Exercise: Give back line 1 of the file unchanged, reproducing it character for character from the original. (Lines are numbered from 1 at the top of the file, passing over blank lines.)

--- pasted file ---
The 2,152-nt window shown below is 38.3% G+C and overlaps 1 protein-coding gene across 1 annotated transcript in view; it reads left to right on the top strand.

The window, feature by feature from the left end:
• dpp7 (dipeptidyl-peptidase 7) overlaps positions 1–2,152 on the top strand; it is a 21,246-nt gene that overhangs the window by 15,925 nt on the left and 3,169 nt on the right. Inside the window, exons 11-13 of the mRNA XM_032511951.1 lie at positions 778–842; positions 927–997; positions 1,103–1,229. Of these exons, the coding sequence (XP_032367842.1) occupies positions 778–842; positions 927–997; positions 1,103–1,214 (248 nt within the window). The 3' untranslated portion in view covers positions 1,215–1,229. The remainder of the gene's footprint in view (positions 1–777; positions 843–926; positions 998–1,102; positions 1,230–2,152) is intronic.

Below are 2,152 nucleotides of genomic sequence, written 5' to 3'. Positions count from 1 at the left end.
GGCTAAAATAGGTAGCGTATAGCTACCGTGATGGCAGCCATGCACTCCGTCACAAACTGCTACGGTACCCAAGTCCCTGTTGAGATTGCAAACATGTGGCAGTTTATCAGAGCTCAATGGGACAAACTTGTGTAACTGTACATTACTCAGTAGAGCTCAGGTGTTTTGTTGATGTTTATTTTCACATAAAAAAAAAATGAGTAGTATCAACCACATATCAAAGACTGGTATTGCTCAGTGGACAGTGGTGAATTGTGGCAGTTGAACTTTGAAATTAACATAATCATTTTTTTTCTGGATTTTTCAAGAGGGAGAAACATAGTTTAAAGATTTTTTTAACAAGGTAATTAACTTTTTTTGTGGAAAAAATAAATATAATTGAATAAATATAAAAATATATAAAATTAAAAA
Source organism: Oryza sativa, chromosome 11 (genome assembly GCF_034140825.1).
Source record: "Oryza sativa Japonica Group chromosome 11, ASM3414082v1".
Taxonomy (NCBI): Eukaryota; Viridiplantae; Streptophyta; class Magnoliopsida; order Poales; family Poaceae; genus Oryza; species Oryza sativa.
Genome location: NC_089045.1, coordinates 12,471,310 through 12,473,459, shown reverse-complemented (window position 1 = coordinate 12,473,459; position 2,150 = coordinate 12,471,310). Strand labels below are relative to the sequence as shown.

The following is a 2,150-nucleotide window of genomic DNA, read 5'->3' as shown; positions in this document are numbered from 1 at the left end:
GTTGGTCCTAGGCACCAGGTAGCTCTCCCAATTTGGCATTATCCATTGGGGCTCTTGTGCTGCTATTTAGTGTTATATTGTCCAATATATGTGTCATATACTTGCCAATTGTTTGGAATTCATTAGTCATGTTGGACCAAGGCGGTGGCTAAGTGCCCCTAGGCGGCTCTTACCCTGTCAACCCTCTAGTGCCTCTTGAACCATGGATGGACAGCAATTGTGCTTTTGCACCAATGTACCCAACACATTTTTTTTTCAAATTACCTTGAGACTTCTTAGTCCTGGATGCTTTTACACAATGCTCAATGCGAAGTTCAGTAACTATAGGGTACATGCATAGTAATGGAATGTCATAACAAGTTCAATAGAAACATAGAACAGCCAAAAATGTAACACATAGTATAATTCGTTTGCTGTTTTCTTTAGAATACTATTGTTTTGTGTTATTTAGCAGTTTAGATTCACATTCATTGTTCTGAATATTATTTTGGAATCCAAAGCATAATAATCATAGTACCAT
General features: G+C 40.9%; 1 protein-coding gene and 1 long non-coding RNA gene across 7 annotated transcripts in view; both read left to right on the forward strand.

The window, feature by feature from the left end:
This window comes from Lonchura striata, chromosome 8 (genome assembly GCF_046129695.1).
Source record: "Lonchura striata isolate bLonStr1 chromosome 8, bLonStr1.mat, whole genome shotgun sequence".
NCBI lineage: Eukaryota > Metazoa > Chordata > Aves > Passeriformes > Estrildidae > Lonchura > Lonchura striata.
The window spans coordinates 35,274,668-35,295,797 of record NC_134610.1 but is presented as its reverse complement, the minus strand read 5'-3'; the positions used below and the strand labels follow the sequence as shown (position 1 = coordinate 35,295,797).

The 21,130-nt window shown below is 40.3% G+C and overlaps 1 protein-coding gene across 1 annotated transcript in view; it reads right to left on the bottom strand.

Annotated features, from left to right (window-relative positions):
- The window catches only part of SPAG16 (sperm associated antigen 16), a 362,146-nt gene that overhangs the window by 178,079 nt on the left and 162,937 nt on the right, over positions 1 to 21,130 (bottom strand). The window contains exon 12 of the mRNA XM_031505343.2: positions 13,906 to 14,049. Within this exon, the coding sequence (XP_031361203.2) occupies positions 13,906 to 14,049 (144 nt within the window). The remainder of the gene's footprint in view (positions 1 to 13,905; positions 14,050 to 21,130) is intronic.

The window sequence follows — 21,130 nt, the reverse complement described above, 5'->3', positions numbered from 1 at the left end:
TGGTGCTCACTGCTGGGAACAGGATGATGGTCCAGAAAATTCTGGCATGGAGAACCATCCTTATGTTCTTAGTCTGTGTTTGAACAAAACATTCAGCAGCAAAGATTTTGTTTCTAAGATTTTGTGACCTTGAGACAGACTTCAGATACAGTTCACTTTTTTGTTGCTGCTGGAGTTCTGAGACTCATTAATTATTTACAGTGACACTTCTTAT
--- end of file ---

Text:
The 2,152-nt window shown below is 38.3% G+C and overlaps 1 protein-coding gene across 1 annotated transcript in view; it reads left to right on the top strand.